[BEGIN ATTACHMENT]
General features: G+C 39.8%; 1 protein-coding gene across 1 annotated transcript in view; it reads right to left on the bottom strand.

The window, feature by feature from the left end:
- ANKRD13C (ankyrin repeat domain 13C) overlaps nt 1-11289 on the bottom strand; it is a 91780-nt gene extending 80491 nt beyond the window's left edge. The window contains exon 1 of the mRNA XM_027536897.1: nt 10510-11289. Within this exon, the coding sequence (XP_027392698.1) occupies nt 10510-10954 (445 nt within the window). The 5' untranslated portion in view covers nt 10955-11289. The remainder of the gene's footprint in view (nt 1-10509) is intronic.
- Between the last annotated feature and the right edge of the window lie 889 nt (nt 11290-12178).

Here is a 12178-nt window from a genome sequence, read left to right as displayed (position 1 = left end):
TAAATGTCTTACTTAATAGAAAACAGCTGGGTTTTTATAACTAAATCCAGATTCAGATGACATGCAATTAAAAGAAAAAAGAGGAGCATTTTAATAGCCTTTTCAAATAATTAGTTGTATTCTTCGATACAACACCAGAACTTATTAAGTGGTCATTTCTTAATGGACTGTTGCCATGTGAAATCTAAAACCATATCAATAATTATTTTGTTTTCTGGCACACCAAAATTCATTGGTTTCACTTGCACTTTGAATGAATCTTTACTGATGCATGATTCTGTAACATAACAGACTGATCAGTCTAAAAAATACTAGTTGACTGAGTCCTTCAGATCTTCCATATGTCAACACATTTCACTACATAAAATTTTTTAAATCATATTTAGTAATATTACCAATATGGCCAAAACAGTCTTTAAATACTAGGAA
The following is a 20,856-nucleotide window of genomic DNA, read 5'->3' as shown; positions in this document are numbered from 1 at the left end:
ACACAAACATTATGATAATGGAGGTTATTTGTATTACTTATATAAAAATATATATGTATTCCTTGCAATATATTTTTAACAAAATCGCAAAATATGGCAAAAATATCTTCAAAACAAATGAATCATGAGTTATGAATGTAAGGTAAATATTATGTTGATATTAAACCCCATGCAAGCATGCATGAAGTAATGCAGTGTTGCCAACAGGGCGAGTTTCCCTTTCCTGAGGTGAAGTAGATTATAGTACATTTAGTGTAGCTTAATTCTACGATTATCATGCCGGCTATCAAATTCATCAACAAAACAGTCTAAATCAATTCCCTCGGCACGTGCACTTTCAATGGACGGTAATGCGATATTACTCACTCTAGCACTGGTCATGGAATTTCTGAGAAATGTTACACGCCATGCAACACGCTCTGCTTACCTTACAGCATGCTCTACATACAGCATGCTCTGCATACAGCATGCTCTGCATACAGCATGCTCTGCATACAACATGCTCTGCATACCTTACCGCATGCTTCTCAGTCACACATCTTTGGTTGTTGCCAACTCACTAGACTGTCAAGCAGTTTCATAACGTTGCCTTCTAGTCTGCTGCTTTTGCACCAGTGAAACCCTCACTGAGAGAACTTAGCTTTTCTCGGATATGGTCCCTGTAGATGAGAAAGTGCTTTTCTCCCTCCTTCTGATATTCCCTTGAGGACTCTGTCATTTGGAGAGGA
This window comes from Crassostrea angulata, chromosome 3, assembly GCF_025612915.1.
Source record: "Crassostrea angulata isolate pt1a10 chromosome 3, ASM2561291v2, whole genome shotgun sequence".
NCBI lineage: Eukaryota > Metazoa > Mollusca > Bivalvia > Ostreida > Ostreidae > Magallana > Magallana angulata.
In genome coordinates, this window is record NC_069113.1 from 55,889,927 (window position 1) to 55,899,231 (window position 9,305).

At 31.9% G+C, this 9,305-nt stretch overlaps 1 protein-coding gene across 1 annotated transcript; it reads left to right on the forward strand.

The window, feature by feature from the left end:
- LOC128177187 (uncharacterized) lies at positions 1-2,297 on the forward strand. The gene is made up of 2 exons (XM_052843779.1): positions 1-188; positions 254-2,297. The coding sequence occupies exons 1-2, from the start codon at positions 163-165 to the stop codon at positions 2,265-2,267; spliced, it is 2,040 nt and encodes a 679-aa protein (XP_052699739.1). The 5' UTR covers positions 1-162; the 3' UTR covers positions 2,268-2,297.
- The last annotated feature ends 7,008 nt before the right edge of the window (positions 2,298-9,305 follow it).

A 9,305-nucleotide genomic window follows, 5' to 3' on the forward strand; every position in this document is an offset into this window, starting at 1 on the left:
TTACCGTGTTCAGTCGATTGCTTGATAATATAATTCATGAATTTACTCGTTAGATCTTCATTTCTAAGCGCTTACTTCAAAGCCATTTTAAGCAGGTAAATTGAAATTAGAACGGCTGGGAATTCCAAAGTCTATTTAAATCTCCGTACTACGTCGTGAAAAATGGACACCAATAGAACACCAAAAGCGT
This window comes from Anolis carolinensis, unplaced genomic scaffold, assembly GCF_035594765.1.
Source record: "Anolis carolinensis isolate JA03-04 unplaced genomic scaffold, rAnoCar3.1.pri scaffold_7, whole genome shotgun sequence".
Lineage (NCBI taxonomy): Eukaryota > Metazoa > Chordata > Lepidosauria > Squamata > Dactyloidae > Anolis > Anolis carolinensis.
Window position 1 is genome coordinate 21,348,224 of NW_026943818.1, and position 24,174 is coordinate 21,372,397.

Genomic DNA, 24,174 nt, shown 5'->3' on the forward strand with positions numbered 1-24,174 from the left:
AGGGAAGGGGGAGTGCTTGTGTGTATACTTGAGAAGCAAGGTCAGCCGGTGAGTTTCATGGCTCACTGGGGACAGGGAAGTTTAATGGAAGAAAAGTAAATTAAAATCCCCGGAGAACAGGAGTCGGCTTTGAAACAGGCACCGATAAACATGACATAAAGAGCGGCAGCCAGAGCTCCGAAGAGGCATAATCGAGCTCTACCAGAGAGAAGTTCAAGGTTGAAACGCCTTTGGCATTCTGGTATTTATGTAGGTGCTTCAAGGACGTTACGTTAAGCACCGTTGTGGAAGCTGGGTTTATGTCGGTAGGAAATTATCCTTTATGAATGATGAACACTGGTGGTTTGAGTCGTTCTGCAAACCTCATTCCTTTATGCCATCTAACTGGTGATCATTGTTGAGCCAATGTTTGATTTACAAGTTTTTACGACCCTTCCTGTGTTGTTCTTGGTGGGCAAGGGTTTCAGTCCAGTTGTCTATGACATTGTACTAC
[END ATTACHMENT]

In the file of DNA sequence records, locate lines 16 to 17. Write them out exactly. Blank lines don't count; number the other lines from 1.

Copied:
- The last annotated feature ends 7,008 nt before the right edge of the window (positions 2,298-9,305 follow it).

A 9,305-nucleotide genomic window follows, 5' to 3' on the forward strand; every position in this document is an offset into this window, starting at 1 on the left: